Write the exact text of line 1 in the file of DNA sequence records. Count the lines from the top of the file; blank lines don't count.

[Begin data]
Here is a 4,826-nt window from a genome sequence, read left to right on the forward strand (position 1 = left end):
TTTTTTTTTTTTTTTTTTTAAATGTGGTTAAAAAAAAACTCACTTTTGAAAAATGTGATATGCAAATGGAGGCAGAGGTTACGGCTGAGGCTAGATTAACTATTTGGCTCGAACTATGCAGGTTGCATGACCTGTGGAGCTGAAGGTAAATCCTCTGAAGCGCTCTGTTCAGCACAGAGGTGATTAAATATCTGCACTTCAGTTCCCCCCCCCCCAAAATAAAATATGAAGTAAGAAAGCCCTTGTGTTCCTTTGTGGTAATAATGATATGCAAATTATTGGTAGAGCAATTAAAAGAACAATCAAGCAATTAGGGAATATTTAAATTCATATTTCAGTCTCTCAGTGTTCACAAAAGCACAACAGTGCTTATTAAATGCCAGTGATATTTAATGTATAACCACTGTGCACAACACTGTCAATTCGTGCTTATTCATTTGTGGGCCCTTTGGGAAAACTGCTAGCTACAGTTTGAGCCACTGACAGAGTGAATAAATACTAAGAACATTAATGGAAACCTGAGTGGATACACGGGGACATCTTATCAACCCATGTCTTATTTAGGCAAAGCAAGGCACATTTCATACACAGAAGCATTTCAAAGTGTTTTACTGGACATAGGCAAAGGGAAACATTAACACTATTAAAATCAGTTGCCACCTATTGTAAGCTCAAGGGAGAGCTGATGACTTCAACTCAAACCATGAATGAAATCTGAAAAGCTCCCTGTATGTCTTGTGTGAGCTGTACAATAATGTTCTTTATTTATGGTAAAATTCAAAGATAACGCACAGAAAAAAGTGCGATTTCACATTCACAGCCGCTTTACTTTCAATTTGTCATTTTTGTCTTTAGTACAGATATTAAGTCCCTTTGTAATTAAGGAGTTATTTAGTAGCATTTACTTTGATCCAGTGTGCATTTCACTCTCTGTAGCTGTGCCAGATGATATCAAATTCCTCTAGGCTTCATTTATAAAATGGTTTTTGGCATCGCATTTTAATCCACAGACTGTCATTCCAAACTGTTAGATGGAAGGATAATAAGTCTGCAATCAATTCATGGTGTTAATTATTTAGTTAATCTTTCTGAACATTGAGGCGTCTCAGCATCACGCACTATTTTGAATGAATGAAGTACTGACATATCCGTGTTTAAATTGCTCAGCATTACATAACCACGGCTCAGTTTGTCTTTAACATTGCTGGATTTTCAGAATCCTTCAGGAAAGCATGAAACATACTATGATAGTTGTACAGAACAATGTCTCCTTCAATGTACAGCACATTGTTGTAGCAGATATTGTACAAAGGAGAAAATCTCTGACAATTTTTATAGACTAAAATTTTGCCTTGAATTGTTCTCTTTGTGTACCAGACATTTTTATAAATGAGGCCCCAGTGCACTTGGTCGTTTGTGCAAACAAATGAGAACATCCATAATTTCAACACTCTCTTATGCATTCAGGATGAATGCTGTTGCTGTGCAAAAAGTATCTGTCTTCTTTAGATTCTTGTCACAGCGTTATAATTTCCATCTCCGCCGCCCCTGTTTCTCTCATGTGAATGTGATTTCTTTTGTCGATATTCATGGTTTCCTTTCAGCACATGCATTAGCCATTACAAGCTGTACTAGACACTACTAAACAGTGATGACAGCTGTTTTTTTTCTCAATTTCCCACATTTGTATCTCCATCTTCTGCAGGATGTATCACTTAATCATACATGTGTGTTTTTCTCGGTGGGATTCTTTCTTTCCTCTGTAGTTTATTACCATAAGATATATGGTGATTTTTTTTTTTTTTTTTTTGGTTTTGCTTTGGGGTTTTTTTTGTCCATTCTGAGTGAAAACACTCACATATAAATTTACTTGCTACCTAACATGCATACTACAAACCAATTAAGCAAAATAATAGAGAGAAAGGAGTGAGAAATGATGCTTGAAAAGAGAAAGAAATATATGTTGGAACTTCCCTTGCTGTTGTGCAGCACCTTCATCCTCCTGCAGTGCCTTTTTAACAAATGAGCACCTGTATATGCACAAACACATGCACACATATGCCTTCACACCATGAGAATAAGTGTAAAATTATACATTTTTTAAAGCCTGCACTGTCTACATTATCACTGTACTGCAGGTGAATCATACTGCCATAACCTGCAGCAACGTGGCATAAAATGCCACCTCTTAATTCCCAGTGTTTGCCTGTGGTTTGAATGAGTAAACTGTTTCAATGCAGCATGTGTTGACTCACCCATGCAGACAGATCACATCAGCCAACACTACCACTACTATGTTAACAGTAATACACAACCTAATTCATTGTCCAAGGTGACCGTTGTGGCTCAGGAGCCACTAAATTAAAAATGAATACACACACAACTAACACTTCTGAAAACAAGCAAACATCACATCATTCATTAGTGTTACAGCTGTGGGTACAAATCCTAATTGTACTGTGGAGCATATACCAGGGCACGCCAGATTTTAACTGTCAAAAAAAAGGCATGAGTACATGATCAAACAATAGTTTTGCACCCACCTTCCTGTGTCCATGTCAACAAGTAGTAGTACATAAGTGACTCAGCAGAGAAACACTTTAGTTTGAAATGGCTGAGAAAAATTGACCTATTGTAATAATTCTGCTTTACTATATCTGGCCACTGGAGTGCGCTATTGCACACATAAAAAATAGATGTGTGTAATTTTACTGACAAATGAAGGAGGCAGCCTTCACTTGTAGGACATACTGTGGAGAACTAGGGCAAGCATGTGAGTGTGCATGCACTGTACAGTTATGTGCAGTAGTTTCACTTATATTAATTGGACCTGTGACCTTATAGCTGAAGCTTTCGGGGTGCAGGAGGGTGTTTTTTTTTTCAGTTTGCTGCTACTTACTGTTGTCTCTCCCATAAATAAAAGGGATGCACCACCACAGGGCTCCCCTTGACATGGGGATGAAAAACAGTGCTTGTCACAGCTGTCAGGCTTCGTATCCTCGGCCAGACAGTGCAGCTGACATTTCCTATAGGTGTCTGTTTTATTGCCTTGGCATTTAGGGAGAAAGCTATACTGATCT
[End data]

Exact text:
Here is a 4,826-nt window from a genome sequence, read left to right on the forward strand (position 1 = left end):